"Lake and Cliffs, Sierra Nevada," she writes, "records a remoteness and implacability so bleak, hard, and cold that they would provoke terror were they not so admirably encompassed by a rectangular frame."
The remoteness that made Goldberg shudder is just half a day's hike from the roadhead, on the east side of the mountain range where I happily spent all my childhood summers. What Goldberg imagines as implacability, John Muir knew as "gentle wilderness." A coldness does emanate from Adams's Lake and Cliffs, Sierra Nevada, but it is an invigorating coldness. What provokes terror in me is a sensibility that could be terrorized by a photograph of ice in a lake. Truly horrific is the prospect of new generations of Americans so urbanized, so estranged from the American earth, that they are frightened by the photography of Ansel Adams.
Goldberg proposes that Adams, for all his good intentions, was an enemy of nature. "In a paradox inherent to photography, Adams himself surely contributed to the problem," she writes. Inspired by his images, "we loaded our cars and set out for the unspoiled wilderness, only to find we had spoiled it," she says. "You might say that Adams was simply too good. He touched both an aesthetic and an emotional chord, and drew people to his sources. He loved the wilderness both wisely and well, yet for all that, he may have loved the land nearly to death."
This is nonsense. What despoils wilderness, as any student of that despoliation knows, is not backpackers, campers, and fishermen but miners, logging companies, oil drillers, and the like. Wilderness is spoiled not by love but by greed. The only thing that has ever saved wilderness, a single acre of it, is a constituency—people who have come, who have seen, who care about wildness, fight for it, vote for it. Ansel Adams was a pioneer in building that constituency. He believed that art could influence the world, and from early in his career he volunteered his photographs in the cause of conservation. If Adams was responsible for a braided trail or two across an alpine meadow, and for a few charred fire-pit stones, those infractions were vastly offset by the good his photographs did—the conservation campaigns they buttressed, the public enlightenment they brought.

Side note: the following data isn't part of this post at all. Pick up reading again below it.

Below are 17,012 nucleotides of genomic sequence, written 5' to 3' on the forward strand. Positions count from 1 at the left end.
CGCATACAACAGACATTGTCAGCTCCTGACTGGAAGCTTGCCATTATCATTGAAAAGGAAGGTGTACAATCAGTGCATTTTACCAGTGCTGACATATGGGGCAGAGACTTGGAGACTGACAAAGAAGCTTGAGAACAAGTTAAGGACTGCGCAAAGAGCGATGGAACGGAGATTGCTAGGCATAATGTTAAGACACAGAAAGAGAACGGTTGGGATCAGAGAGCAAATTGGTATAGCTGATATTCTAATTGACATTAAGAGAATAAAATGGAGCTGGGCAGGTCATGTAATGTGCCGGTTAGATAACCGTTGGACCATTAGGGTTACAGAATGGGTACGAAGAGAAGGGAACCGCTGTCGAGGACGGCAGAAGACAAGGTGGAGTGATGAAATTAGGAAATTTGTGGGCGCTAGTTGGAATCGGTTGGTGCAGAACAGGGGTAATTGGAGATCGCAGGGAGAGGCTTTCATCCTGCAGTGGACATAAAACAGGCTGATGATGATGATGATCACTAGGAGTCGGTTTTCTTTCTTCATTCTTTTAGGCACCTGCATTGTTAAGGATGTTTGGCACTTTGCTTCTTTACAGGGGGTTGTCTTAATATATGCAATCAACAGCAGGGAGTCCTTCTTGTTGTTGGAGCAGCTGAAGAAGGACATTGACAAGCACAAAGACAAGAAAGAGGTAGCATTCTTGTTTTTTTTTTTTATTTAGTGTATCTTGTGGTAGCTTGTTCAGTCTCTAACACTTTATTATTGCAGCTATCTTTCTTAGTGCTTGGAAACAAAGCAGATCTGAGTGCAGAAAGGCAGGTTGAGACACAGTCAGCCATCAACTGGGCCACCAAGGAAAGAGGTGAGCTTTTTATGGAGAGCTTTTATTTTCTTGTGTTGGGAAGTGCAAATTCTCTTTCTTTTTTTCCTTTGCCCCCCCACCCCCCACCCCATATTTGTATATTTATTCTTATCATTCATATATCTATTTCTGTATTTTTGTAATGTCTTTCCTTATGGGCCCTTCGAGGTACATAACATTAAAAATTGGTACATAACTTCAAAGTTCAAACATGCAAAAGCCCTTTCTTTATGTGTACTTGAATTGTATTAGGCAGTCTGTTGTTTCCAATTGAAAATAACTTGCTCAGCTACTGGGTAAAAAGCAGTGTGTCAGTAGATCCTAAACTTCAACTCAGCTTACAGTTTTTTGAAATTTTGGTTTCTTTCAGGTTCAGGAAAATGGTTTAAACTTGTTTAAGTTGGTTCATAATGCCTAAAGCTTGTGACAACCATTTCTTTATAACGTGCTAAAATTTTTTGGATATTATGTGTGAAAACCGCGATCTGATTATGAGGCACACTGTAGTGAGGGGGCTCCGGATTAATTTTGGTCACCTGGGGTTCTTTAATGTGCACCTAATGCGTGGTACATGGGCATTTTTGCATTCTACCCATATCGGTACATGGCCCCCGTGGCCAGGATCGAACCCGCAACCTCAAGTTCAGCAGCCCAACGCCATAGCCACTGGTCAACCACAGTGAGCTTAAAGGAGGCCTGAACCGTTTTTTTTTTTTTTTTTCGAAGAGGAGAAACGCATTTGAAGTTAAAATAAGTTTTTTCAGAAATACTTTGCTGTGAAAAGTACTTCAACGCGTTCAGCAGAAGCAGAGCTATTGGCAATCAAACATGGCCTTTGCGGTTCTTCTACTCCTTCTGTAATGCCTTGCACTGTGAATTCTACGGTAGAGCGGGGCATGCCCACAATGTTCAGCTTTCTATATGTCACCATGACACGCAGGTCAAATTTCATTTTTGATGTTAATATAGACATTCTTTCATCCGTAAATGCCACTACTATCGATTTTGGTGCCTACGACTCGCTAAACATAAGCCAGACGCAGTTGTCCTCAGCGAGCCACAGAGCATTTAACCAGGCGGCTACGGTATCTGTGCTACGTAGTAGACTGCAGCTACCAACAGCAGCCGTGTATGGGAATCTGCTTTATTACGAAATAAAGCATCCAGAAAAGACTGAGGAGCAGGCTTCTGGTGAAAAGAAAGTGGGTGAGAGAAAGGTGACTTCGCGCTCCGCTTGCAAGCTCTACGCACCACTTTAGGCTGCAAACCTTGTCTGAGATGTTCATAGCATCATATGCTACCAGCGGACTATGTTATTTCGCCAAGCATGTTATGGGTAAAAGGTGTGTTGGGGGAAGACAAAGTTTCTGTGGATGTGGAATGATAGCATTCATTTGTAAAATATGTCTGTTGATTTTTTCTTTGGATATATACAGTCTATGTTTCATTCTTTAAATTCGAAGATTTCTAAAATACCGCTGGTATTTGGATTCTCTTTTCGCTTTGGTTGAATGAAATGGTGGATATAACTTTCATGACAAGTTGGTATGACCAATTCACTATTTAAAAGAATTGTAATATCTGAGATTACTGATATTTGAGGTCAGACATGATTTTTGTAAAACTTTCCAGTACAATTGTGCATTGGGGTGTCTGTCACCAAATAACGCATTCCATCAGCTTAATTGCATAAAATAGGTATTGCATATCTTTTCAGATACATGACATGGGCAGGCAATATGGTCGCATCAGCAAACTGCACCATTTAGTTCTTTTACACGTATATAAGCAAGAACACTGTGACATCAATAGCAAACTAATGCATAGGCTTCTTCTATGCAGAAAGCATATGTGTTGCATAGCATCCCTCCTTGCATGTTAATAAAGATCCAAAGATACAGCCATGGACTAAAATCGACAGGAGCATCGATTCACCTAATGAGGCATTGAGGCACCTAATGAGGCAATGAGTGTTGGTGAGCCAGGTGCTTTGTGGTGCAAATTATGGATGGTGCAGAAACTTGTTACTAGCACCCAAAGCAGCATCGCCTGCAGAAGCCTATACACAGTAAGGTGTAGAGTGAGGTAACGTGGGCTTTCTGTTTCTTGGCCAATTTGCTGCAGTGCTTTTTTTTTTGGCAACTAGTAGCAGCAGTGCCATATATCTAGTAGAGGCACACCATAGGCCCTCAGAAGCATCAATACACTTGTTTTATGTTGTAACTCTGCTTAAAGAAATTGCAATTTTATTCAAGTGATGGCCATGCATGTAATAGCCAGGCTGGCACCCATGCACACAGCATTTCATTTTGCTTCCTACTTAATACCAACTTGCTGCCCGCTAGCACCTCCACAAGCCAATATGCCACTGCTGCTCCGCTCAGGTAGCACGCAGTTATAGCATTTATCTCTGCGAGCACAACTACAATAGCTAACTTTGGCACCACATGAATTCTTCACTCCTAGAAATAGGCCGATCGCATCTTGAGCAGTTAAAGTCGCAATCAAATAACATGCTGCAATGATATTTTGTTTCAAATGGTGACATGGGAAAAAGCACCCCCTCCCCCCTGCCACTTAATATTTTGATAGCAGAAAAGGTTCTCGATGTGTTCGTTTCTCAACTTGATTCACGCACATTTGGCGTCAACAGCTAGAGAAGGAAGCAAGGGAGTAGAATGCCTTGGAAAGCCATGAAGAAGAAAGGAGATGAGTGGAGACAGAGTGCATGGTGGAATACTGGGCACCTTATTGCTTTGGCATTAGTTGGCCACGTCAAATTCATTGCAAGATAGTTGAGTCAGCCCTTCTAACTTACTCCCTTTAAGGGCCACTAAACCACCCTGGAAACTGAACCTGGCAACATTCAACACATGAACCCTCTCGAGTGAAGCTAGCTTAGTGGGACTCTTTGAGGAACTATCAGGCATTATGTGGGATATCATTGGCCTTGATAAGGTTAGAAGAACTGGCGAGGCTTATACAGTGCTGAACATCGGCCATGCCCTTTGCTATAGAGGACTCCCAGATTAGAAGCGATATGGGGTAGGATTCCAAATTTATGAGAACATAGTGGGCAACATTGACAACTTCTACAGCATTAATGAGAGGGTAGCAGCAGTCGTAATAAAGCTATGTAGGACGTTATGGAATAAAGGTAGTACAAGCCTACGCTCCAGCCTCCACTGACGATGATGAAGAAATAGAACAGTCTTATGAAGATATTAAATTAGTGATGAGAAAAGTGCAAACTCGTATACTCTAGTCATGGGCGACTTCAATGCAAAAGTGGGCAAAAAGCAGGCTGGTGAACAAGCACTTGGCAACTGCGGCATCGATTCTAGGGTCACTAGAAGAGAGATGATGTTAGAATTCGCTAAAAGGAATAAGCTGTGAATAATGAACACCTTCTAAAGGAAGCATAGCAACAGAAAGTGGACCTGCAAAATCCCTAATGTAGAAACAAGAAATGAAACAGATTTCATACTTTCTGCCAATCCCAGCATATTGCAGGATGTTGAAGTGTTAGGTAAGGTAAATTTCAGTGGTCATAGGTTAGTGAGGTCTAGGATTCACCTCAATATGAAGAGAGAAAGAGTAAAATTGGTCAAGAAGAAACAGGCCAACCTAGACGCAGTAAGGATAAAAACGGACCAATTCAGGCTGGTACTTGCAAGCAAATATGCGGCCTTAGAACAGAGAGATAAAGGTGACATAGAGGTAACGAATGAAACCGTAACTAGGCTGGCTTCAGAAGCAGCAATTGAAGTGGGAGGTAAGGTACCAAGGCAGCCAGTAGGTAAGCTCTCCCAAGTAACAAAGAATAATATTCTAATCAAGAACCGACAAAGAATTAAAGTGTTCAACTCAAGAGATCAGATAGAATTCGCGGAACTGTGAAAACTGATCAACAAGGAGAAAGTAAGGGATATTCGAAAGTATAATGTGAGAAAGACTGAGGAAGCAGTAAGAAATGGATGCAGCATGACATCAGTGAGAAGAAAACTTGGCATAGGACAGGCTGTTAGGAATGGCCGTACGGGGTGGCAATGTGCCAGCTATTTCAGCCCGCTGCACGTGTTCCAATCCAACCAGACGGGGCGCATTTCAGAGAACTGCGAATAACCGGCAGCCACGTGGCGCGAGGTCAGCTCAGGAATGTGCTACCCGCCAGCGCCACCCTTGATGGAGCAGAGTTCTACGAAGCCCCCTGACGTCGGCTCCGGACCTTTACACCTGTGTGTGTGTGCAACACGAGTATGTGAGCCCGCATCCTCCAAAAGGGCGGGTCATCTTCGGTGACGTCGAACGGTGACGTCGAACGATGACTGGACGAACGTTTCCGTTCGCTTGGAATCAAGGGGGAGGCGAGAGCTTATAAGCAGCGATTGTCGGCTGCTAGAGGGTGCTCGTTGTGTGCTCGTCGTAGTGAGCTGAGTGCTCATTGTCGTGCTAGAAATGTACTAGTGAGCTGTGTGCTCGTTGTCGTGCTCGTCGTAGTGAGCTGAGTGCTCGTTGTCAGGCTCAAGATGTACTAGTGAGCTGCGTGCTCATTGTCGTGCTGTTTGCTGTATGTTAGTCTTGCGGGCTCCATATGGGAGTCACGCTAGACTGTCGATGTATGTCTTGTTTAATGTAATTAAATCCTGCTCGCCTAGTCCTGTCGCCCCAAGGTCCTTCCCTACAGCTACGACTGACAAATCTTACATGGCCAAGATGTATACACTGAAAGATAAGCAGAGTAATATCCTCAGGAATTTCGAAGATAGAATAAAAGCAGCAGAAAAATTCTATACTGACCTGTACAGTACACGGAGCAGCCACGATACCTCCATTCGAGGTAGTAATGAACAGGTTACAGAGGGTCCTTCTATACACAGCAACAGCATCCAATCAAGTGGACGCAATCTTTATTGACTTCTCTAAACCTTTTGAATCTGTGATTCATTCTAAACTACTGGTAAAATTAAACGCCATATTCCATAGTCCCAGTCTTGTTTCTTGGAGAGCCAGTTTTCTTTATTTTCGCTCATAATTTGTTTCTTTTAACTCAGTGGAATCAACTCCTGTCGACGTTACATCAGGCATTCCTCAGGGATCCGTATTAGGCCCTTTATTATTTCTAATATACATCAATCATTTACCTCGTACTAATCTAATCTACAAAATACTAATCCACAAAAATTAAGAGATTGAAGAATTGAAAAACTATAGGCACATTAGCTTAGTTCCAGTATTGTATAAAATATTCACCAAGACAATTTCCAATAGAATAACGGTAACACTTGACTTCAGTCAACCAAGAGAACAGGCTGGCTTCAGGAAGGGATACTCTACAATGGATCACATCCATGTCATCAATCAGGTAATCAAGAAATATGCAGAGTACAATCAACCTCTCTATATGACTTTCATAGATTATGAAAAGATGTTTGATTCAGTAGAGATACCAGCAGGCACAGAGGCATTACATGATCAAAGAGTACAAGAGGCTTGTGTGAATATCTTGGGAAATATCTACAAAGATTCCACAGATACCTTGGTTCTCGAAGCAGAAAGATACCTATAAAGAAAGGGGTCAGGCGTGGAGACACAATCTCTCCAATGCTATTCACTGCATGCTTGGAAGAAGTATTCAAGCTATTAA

"In the 1960s, art lost faith in beauty too, preferring Campbell's soup cans and rows of bricks to sunsets," Goldberg writes. "At the same time, people were becoming aware that the land Adams found so achingly beautiful scarcely existed outside his photographs any longer." She repeats this notion later on: "In fact, a good part of the wilderness that is left exists mainly in Ansel Adams's photographs, which is what most people see anyway—landscapes not of earth but of emulsion."
From where I sat, the Vanity Fair article thrown down in irritation, I could look along Piute Canyon to the timberline forest where my father, descending from a climb in 1933, first met Ansel Adams. White-bark pines and other high-altitude conifers grow excruciatingly slowly. The forest below me was scarcely taller than it had been when the two men crossed paths seventy years before. What had passed since then in the High Sierra was not historical but geological time—which is to say that time had hardly passed at all. A few rockfalls had doubtless made slight alterations in the peaks around—Bear Creek Spire, Mount Julius Caesar, the Seven Gables—but I doubt that Adams would have noticed any difference. Goethe Glacier had perhaps shrunk infinitesimally. Desolation Lake was slightly more or slightly less desolate. But the John Muir Wilderness had not passed into some oblivion, as Vicki Goldberg seems to imagine.
From the archives:"Moonrise"
"At the Center for Creative Photography, in Tucson, Arizona, my husband, Joe, and I are looking at prints of Moonrise, Hernandez, New Mexico,
by Ansel Adams." A mother writes about her teenage son, afflicted with muscular dystrophy, and the life he leads, and the one he can look forward to. By Penny Wolfson
"You must be Ansel Adams," my father suggested. Adams agreed. Tripod over his shoulder, he complained about the early-morning cumulus clouds, too fuzzy to photograph. Clouds—wisps of fog scudding over San Francisco—were Adams's first memory, and clouds would remain a favorite subject for the rest of his life. The mountain thunderheads he loved, and the lens clouds, and the afternoon cumuli, still form over the Sierra. The scene in Half Dome, Winter, Yosemite looks exactly as it did. So do those in The Tetons, Thunderstorm and Old Faithful Geyser, Yellowstone National Park. Recalling Adams's work, I am hard put to think of a famous image that is not still there in actuality. A bridge now crosses the Golden Gate, which was an open strait when Adams first photographed it. A road scar now crosses the glacier-polished granite captured in his Tenaya Lake, Yosemite. (Together he and my father fought hard but unsuccessfully to stop that desecration.) The tiny village in Moonrise, Hernandez, New Mexico, 1941 has no doubt changed since his famous photograph of the place. But for the most part Adams's inspiration is all still there.